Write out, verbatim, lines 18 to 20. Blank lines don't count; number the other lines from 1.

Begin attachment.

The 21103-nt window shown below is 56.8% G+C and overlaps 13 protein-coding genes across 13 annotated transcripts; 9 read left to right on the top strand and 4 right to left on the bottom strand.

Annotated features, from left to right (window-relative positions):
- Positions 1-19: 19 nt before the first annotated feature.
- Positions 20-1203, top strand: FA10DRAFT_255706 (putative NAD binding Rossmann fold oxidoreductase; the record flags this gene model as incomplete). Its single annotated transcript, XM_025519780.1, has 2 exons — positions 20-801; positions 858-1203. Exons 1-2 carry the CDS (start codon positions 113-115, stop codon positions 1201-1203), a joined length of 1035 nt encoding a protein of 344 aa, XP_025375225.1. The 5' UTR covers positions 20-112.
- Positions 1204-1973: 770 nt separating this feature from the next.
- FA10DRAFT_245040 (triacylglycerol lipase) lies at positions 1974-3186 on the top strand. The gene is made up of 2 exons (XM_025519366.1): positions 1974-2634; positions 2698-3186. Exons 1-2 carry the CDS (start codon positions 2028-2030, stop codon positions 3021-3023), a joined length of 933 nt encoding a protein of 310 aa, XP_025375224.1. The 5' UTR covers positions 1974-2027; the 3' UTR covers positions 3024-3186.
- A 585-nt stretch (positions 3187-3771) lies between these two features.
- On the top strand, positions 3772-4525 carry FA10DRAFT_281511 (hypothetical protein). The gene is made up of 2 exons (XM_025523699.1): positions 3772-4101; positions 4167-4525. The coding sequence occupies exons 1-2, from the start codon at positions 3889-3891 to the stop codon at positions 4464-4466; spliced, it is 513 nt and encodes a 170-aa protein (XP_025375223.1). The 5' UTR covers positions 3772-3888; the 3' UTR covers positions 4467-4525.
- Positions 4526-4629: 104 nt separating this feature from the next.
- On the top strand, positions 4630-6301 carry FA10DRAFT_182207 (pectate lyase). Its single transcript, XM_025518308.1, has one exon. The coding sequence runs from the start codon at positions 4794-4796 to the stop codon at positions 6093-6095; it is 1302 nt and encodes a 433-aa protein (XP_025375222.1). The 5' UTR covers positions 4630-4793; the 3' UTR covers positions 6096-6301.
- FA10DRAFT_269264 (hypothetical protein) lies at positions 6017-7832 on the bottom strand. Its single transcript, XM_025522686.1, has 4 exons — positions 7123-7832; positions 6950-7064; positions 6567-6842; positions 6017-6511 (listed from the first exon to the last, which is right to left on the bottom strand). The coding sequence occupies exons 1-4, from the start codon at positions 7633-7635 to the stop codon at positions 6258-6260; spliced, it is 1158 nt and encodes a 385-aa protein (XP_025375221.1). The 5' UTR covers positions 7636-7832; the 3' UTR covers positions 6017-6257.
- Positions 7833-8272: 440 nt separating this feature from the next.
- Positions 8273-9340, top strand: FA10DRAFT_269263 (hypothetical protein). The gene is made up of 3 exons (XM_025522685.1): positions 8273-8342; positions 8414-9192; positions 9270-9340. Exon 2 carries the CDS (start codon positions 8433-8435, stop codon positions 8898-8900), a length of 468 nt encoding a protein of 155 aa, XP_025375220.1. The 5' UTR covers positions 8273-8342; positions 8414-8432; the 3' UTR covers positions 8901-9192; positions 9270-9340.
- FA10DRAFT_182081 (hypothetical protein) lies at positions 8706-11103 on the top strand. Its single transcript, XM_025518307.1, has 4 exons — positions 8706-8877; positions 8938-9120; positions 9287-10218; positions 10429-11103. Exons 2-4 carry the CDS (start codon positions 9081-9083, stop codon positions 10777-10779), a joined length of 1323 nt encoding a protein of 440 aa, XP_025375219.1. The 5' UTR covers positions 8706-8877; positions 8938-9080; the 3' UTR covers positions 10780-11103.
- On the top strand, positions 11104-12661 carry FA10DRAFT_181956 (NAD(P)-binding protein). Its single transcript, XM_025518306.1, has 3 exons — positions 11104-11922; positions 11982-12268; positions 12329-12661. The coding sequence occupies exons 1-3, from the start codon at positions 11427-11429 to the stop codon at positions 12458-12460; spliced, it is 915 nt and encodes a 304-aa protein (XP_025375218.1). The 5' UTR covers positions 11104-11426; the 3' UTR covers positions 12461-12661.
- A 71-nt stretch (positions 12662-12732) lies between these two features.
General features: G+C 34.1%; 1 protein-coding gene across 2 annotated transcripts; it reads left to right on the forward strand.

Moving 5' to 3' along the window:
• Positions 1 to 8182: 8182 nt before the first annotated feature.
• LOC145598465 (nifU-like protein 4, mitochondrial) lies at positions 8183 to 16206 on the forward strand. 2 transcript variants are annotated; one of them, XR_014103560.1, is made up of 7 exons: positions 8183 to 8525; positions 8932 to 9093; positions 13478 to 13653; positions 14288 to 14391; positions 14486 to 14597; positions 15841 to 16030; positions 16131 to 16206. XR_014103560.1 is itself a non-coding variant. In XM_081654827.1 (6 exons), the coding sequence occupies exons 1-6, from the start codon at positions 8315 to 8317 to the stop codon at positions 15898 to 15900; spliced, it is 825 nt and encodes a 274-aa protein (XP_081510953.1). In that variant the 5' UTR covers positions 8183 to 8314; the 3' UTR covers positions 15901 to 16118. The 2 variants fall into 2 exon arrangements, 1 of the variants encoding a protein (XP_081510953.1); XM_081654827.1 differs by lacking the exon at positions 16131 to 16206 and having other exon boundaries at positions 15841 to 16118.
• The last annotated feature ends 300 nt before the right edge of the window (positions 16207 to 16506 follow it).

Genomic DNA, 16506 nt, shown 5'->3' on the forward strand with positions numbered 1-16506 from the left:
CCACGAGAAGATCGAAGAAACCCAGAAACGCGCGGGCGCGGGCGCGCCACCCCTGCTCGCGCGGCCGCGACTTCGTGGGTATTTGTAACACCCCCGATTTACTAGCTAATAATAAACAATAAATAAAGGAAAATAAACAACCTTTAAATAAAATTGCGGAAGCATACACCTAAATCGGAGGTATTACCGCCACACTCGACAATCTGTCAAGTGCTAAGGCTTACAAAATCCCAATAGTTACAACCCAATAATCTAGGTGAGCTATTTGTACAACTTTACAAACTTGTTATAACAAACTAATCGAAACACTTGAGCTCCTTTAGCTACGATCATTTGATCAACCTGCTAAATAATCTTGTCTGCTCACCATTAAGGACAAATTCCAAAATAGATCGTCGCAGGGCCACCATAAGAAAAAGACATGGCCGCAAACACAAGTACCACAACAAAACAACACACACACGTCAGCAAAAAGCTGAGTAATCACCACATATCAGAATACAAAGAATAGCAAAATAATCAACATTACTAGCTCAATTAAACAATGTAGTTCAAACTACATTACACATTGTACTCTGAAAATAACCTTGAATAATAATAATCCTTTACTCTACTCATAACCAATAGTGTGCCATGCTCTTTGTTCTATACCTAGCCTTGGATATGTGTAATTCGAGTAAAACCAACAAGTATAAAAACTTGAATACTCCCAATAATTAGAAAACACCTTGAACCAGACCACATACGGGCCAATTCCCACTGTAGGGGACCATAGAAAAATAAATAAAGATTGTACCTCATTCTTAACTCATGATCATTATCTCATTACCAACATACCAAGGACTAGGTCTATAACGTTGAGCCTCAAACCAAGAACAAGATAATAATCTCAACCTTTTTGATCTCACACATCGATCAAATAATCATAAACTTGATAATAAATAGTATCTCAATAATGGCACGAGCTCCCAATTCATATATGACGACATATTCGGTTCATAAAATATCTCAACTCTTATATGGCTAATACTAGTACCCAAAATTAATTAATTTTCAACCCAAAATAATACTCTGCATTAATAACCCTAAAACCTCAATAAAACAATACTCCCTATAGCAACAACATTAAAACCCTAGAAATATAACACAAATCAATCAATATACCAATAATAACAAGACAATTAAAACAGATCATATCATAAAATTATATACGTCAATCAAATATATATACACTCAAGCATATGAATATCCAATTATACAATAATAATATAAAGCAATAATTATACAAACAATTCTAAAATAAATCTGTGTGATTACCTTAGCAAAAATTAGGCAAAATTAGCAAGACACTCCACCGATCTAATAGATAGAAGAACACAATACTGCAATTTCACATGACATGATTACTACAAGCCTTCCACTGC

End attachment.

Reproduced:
Moving 5' to 3' along the window:
• Positions 1 to 8182: 8182 nt before the first annotated feature.
• LOC145598465 (nifU-like protein 4, mitochondrial) lies at positions 8183 to 16206 on the forward strand. 2 transcript variants are annotated; one of them, XR_014103560.1, is made up of 7 exons: positions 8183 to 8525; positions 8932 to 9093; positions 13478 to 13653; positions 14288 to 14391; positions 14486 to 14597; positions 15841 to 16030; positions 16131 to 16206. XR_014103560.1 is itself a non-coding variant. In XM_081654827.1 (6 exons), the coding sequence occupies exons 1-6, from the start codon at positions 8315 to 8317 to the stop codon at positions 15898 to 15900; spliced, it is 825 nt and encodes a 274-aa protein (XP_081510953.1). In that variant the 5' UTR covers positions 8183 to 8314; the 3' UTR covers positions 15901 to 16118. The 2 variants fall into 2 exon arrangements, 1 of the variants encoding a protein (XP_081510953.1); XM_081654827.1 differs by lacking the exon at positions 16131 to 16206 and having other exon boundaries at positions 15841 to 16118.